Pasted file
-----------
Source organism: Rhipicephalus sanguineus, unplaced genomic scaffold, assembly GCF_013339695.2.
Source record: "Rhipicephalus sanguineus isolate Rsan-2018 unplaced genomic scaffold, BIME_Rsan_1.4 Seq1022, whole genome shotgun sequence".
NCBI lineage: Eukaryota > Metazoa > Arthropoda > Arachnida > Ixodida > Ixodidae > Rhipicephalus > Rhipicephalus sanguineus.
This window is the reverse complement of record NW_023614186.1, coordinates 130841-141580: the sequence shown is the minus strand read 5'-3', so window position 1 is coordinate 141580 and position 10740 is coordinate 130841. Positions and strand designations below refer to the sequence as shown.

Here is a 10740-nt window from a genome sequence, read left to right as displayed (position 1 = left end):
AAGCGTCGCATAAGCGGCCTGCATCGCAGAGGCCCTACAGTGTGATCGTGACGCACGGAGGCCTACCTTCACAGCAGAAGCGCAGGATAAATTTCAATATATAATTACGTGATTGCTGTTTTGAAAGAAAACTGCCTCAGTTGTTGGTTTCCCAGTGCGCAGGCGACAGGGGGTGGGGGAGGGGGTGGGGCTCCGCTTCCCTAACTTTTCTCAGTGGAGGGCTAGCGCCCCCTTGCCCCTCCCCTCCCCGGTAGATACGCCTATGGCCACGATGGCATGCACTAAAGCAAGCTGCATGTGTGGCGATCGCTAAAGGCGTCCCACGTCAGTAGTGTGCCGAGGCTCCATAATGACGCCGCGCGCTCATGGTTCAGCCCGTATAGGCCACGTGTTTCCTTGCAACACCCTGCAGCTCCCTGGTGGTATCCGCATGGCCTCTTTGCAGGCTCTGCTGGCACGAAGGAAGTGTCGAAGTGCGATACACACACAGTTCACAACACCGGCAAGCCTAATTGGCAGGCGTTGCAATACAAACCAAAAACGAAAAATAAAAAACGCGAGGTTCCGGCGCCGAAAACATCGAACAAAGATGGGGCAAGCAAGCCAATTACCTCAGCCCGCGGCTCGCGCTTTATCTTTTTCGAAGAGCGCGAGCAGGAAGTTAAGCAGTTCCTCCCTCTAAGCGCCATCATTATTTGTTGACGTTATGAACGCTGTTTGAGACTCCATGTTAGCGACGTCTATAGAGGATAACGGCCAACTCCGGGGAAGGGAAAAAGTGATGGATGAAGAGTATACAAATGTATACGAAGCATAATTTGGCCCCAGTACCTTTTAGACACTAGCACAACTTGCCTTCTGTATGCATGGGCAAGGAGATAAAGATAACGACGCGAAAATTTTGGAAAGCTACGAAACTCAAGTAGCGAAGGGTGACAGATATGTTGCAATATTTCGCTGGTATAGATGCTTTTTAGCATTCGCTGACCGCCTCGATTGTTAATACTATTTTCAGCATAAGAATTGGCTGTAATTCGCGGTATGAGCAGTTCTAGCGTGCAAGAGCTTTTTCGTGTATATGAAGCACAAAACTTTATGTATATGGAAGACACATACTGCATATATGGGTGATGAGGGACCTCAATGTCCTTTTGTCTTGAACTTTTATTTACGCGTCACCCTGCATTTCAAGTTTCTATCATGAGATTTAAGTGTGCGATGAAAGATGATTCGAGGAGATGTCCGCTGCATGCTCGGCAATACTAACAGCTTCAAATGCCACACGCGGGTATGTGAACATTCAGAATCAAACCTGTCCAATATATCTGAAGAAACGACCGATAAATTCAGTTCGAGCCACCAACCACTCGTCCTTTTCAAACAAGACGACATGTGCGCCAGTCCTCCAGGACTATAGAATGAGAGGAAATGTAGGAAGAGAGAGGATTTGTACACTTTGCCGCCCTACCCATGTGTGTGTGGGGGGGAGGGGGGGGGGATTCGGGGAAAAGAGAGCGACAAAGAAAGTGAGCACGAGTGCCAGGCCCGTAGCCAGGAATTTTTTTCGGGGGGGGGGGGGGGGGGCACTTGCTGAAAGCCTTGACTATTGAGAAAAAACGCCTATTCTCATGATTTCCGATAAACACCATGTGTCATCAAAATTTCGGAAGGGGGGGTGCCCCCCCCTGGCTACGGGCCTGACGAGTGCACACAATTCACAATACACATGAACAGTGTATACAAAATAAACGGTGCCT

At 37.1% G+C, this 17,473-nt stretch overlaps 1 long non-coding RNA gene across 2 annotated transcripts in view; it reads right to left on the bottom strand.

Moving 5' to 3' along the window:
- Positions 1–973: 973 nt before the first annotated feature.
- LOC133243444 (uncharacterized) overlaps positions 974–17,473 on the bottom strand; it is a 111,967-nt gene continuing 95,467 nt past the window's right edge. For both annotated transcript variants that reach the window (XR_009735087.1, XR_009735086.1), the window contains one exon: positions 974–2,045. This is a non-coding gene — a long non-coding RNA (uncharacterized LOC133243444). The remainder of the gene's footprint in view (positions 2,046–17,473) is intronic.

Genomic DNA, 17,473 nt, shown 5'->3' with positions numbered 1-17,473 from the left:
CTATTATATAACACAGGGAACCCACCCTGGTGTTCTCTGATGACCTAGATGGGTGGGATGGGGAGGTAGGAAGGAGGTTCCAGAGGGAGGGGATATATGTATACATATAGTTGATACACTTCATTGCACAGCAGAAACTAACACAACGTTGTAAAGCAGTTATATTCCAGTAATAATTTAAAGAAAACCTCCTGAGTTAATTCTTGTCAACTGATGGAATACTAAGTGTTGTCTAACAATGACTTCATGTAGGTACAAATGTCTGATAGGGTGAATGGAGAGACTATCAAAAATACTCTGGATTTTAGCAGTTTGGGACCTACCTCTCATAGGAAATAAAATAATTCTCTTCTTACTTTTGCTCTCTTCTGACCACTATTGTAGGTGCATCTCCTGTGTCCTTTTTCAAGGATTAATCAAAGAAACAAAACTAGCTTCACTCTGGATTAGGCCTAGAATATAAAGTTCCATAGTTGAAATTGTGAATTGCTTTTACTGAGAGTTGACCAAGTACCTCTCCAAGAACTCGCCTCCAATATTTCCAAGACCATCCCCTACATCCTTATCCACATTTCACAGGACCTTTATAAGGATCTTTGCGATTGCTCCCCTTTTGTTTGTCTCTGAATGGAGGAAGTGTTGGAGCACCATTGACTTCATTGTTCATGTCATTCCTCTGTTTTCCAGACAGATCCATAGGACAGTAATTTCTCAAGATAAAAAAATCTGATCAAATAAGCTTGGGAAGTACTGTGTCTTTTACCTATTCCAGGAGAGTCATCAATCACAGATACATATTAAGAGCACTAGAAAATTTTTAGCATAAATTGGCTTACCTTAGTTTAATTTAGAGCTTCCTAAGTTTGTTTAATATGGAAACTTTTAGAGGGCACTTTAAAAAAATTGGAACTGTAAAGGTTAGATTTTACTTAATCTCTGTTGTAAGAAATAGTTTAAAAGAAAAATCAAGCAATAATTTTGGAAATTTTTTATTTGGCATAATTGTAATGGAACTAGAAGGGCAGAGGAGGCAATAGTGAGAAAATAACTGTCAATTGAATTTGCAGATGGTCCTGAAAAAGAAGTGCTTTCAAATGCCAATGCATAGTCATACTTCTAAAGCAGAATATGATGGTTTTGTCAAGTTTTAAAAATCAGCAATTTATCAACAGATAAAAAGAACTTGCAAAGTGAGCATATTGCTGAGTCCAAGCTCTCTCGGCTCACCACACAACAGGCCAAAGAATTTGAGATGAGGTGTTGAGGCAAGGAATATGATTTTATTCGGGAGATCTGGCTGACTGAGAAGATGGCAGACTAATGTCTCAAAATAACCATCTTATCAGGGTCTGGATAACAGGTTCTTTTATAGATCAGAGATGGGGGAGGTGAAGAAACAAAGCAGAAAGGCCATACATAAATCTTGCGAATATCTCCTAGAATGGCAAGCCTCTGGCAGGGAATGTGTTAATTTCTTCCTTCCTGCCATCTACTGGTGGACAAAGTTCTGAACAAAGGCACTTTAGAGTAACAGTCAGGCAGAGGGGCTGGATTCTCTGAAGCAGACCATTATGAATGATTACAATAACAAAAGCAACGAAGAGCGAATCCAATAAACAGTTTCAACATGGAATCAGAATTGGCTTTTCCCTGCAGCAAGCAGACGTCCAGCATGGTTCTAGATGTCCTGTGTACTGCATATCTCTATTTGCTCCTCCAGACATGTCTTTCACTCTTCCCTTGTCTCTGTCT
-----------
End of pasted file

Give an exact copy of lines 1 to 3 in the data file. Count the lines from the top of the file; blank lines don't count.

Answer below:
Source organism: Rhipicephalus sanguineus, unplaced genomic scaffold, assembly GCF_013339695.2.
Source record: "Rhipicephalus sanguineus isolate Rsan-2018 unplaced genomic scaffold, BIME_Rsan_1.4 Seq1022, whole genome shotgun sequence".
NCBI lineage: Eukaryota > Metazoa > Arthropoda > Arachnida > Ixodida > Ixodidae > Rhipicephalus > Rhipicephalus sanguineus.